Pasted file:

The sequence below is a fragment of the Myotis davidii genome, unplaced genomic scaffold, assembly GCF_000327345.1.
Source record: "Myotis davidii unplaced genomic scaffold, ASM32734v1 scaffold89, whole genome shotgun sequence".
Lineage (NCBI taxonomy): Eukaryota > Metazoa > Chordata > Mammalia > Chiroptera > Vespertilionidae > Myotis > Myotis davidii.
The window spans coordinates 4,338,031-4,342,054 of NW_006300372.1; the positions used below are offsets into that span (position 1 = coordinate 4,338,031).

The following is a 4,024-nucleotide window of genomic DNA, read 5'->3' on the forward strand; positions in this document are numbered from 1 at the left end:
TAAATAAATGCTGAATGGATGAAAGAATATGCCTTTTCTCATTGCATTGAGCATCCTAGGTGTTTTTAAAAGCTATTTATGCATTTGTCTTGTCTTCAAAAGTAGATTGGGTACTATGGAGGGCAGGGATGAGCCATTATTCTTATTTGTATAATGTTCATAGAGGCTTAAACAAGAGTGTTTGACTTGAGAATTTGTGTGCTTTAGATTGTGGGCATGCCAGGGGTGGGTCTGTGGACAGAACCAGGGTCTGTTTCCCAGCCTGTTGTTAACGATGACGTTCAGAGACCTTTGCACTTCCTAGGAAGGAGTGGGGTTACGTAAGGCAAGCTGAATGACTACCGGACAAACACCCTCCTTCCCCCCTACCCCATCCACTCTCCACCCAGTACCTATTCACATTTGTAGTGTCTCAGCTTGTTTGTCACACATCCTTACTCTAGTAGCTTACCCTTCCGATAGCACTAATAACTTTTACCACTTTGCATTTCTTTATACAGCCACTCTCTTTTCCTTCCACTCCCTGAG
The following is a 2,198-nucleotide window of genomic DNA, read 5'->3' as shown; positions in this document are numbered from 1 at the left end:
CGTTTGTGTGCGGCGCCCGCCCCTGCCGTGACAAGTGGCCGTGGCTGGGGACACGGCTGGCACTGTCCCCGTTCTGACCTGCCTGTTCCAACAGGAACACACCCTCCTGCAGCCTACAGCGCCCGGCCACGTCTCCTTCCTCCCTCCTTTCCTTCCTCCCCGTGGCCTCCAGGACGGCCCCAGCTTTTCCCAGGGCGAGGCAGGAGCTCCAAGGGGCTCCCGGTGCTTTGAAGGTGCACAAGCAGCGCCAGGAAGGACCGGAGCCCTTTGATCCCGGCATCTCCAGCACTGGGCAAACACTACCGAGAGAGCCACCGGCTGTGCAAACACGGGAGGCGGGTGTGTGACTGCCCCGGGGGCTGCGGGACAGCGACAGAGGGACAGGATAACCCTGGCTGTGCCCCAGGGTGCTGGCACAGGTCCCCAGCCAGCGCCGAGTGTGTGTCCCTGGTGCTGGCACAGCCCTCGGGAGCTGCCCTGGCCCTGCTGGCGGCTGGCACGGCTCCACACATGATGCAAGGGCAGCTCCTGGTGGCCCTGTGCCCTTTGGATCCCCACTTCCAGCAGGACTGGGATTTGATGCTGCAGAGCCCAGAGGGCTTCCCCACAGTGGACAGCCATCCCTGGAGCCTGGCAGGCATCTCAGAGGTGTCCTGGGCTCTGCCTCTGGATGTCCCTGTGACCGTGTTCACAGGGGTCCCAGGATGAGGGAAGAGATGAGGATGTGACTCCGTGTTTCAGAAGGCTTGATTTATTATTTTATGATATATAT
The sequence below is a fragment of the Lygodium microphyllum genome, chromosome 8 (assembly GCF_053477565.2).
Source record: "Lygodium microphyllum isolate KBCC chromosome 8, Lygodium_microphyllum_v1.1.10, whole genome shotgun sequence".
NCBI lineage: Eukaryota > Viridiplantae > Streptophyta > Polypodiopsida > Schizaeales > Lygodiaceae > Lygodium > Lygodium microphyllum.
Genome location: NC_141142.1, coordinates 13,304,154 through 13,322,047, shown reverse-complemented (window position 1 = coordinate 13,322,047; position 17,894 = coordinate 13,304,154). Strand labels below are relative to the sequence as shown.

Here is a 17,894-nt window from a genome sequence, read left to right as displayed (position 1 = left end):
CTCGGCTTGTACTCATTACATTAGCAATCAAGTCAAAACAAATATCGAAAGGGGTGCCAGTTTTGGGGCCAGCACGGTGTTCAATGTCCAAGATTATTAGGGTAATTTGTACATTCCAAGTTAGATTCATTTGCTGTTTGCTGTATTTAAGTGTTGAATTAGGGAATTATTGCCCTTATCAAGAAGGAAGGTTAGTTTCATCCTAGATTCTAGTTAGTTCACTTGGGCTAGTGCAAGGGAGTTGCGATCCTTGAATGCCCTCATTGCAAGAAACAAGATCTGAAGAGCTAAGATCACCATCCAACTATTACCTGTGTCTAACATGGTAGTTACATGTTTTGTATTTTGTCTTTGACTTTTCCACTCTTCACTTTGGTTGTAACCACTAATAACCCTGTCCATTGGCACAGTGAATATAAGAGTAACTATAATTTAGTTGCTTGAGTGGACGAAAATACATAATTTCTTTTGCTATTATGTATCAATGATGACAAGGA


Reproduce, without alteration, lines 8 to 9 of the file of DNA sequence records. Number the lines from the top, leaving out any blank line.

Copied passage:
CGTTTGTGTGCGGCGCCCGCCCCTGCCGTGACAAGTGGCCGTGGCTGGGGACACGGCTGGCACTGTCCCCGTTCTGACCTGCCTGTTCCAACAGGAACACACCCTCCTGCAGCCTACAGCGCCCGGCCACGTCTCCTTCCTCCCTCCTTTCCTTCCTCCCCGTGGCCTCCAGGACGGCCCCAGCTTTTCCCAGGGCGAGGCAGGAGCTCCAAGGGGCTCCCGGTGCTTTGAAGGTGCACAAGCAGCGCCAGGAAGGACCGGAGCCCTTTGATCCCGGCATCTCCAGCACTGGGCAAACACTACCGAGAGAGCCACCGGCTGTGCAAACACGGGAGGCGGGTGTGTGACTGCCCCGGGGGCTGCGGGACAGCGACAGAGGGACAGGATAACCCTGGCTGTGCCCCAGGGTGCTGGCACAGGTCCCCAGCCAGCGCCGAGTGTGTGTCCCTGGTGCTGGCACAGCCCTCGGGAGCTGCCCTGGCCCTGCTGGCGGCTGGCACGGCTCCACACATGATGCAAGGGCAGCTCCTGGTGGCCCTGTGCCCTTTGGATCCCCACTTCCAGCAGGACTGGGATTTGATGCTGCAGAGCCCAGAGGGCTTCCCCACAGTGGACAGCCATCCCTGGAGCCTGGCAGGCATCTCAGAGGTGTCCTGGGCTCTGCCTCTGGATGTCCCTGTGACCGTGTTCACAGGGGTCCCAGGATGAGGGAAGAGATGAGGATGTGACTCCGTGTTTCAGAAGGCTTGATTTATTATTTTATGATATATAT
The sequence below is a fragment of the Lygodium microphyllum genome, chromosome 8 (assembly GCF_053477565.2).